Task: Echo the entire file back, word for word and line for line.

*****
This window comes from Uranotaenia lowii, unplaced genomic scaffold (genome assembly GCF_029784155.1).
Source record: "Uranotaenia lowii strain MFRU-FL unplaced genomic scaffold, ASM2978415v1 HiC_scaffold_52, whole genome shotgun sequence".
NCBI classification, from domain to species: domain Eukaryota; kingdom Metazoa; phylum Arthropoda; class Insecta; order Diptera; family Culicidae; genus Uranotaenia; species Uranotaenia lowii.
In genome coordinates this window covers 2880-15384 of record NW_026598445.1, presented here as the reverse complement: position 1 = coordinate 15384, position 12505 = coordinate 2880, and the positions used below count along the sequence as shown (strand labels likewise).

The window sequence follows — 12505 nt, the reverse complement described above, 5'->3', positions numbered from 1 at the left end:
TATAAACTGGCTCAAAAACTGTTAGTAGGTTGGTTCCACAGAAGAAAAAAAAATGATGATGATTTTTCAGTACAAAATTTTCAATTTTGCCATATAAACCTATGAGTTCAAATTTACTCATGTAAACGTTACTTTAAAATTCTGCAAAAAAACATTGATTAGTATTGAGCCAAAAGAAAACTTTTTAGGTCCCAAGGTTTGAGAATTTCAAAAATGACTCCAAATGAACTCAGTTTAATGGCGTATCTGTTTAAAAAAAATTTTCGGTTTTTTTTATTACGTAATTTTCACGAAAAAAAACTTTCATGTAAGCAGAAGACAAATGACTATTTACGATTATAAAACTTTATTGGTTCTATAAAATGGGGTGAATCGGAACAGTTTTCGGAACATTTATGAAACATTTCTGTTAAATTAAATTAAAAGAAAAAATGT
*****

This window comes from Uranotaenia lowii, unplaced genomic scaffold (genome assembly GCF_029784155.1).
Source record: "Uranotaenia lowii strain MFRU-FL unplaced genomic scaffold, ASM2978415v1 HiC_scaffold_52, whole genome shotgun sequence".
NCBI classification, from domain to species: domain Eukaryota; kingdom Metazoa; phylum Arthropoda; class Insecta; order Diptera; family Culicidae; genus Uranotaenia; species Uranotaenia lowii.
In genome coordinates this window covers 2880-15384 of record NW_026598445.1, presented here as the reverse complement: position 1 = coordinate 15384, position 12505 = coordinate 2880, and the positions used below count along the sequence as shown (strand labels likewise).

The window sequence follows — 12505 nt, the reverse complement described above, 5'->3', positions numbered from 1 at the left end:
TATAAACTGGCTCAAAAACTGTTAGTAGGTTGGTTCCACAGAAGAAAAAAAAATGATGATGATTTTTCAGTACAAAATTTTCAATTTTGCCATATAAACCTATGAGTTCAAATTTACTCATGTAAACGTTACTTTAAAATTCTGCAAAAAAACATTGATTAGTATTGAGCCAAAAGAAAACTTTTTAGGTCCCAAGGTTTGAGAATTTCAAAAATGACTCCAAATGAACTCAGTTTAATGGCGTATCTGTTTAAAAAAAATTTTCGGTTTTTTTTATTACGTAATTTTCACGAAAAAAAACTTTCATGTAAGCAGAAGACAAATGACTATTTACGATTATAAAACTTTATTGGTTCTATAAAATGGGGTGAATCGGAACAGTTTTCGGAACATTTATGAAACATTTCTGTTAAATTAAATTAAAAGAAAAAATGT